Ole Miss chancellor touts progress amid budget concerns

 

Ole Miss Chancellor Jeff Vitter visits with Doris Hardy after speaking on higher education during the Columbus Rotary Club's meeting at Lion Hills on Tuesday.

Ole Miss Chancellor Jeff Vitter visits with Doris Hardy after speaking on higher education during the Columbus Rotary Club's meeting at Lion Hills on Tuesday. Photo by: Deanna Robinson/Dispatch Staff

 

Alex Holloway

 

 

University of Mississippi Chancellor Jeff Vitter told Columbus Rotarians on Tuesday that nothing is more vital to the state's future than higher education.

 

Vitter, who has served as chancellor for a little longer than a year, said the university is improving on several fronts, from growing enrollment to record-high ACT scores and grade-point averages for incoming students.

 

However, Vitter said the University of Mississippi -- and all universities in the state -- must grapple with the reality of tightening state budgets.

 

 

"We're being cut to the bone, frankly," Vitter said during a presentation at Lion Hills Center. "It's something easy to lose. It's hard to build once you lose that. I heartily believe that there is nothing more important to the future of our state than higher education because it is what creates opportunities and it is what attracts businesses and starts new businesses in our state."

 

During a brief question-and-answer session following his presentation to the Rotary Club, Vitter encouraged people to contact state senators and representatives and ask them to continue supporting Mississippi's higher education institutions. He also said, while next fiscal year's budget has yet to coalesce, early indications are "not a rosy picture."

 

The University of Mississippi, along with the state's seven other public universities, play important roles not only academically, but in economic development, he said. Part of the way they do that is by attracting out-of-state students who act as a "brain infusion" to help improve the state.

 

"Mississippi, as a state, gets the benefit of students that they did not have to pay K-12 education costs for," Vitter said. "It's actually the cheapest route to well-trained citizens, is to import citizens. We are doing that. That's allowed us to grow, but we fundamentally need support from our state at the same time."

 

Vitter also shared his goals for the university. He said the university is focusing on four areas after conducting a "Flagship Forum" with various Ole Miss groups last year after his hire and a university-wide town hall in the fall.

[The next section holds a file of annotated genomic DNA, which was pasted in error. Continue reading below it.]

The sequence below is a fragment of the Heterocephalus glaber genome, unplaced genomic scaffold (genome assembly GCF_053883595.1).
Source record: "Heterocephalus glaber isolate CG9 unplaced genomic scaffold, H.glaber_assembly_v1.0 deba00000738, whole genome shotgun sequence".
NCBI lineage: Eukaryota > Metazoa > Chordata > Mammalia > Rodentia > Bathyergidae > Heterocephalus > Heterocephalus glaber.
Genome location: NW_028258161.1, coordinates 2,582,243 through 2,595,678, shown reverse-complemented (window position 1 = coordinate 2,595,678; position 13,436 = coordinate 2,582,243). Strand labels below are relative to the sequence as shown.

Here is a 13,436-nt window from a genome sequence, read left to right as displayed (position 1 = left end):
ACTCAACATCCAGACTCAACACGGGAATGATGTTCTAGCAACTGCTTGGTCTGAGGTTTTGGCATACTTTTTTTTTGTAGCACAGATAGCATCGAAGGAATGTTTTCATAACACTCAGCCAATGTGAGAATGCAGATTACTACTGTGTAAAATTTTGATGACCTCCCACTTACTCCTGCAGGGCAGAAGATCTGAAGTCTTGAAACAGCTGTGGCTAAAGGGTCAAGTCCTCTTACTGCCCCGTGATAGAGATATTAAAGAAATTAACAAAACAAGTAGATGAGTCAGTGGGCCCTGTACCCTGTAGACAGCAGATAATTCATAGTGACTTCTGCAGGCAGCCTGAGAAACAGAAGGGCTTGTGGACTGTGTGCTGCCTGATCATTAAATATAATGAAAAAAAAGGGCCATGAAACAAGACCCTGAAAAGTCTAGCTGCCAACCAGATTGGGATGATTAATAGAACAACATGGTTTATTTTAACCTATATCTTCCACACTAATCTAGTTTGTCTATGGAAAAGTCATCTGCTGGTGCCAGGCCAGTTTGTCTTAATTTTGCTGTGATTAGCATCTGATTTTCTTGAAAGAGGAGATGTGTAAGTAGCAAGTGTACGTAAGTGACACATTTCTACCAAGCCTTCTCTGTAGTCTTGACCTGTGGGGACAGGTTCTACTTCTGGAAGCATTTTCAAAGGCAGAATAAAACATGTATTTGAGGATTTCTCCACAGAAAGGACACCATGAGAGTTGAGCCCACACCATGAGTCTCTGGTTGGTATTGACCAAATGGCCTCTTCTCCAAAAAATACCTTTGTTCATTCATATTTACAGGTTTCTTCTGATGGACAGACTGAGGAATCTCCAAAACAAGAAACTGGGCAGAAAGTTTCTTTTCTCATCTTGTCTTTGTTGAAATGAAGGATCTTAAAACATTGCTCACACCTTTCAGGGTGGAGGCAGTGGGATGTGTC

Those areas, he said, are academic and athletic excellence, building a healthy and vibrant community, and people, places and resources.

 

He touted the university's status as an R1 research university -- the highest rating in the Carnegie Classification of Institutions of Higher Education.

 

Vitter's address concluded more than a month of higher education representatives visiting the Columbus Rotary Club, including those from Southern Mississippi, Mississippi State, Mississippi University for Women and the director of the Institutions of Higher Learning -- the governing body for the state's eight public universities.

 

After the meeting, club president Corky Smith said he hopes to have additional higher education leaders visit the club throughout the year. He said it's important to hear different perspectives on higher learning from across the state.

 

"A lot of the time, especially when it comes to (Institutions of Higher Learning), the only exposure we have is 'Our team,'" Smith said. "We only hear that perspective, and a lot of times, there's different needs at different school. There are different views at different schools.

 

"The needs of IHL are the same no matter where you are -- the funding, the things that you're able to do for economic development, and actually the way they work as a team," he continued. "All eight presidents work together, and I think it's neat to see how it's not you against me or them against them, it's a real team effort that IHL solves problems together."

 

 

Alex Holloway was formerly a reporter with The Dispatch.

 

 

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